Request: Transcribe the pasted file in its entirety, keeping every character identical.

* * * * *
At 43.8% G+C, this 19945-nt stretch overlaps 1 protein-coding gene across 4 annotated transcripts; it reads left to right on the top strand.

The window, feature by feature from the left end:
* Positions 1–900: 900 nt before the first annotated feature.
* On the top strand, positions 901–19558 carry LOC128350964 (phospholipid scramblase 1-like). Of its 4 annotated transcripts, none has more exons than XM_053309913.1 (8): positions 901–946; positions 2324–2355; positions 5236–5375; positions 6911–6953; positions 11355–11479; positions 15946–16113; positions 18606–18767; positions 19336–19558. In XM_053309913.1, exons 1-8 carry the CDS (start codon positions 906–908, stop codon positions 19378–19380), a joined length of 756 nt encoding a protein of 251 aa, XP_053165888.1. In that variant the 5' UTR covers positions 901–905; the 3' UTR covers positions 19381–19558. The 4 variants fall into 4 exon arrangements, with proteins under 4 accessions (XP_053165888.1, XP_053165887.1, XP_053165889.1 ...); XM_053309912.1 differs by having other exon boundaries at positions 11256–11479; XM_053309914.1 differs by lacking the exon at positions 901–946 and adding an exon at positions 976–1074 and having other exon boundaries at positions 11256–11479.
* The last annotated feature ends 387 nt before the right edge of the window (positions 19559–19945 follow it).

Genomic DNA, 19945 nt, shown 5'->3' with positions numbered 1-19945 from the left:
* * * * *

At 43.8% G+C, this 19945-nt stretch overlaps 1 protein-coding gene across 4 annotated transcripts; it reads left to right on the top strand.

The window, feature by feature from the left end:
* Positions 1–900: 900 nt before the first annotated feature.
* On the top strand, positions 901–19558 carry LOC128350964 (phospholipid scramblase 1-like). Of its 4 annotated transcripts, none has more exons than XM_053309913.1 (8): positions 901–946; positions 2324–2355; positions 5236–5375; positions 6911–6953; positions 11355–11479; positions 15946–16113; positions 18606–18767; positions 19336–19558. In XM_053309913.1, exons 1-8 carry the CDS (start codon positions 906–908, stop codon positions 19378–19380), a joined length of 756 nt encoding a protein of 251 aa, XP_053165888.1. In that variant the 5' UTR covers positions 901–905; the 3' UTR covers positions 19381–19558. The 4 variants fall into 4 exon arrangements, with proteins under 4 accessions (XP_053165888.1, XP_053165887.1, XP_053165889.1 ...); XM_053309912.1 differs by having other exon boundaries at positions 11256–11479; XM_053309914.1 differs by lacking the exon at positions 901–946 and adding an exon at positions 976–1074 and having other exon boundaries at positions 11256–11479.
* The last annotated feature ends 387 nt before the right edge of the window (positions 19559–19945 follow it).

Genomic DNA, 19945 nt, shown 5'->3' with positions numbered 1-19945 from the left: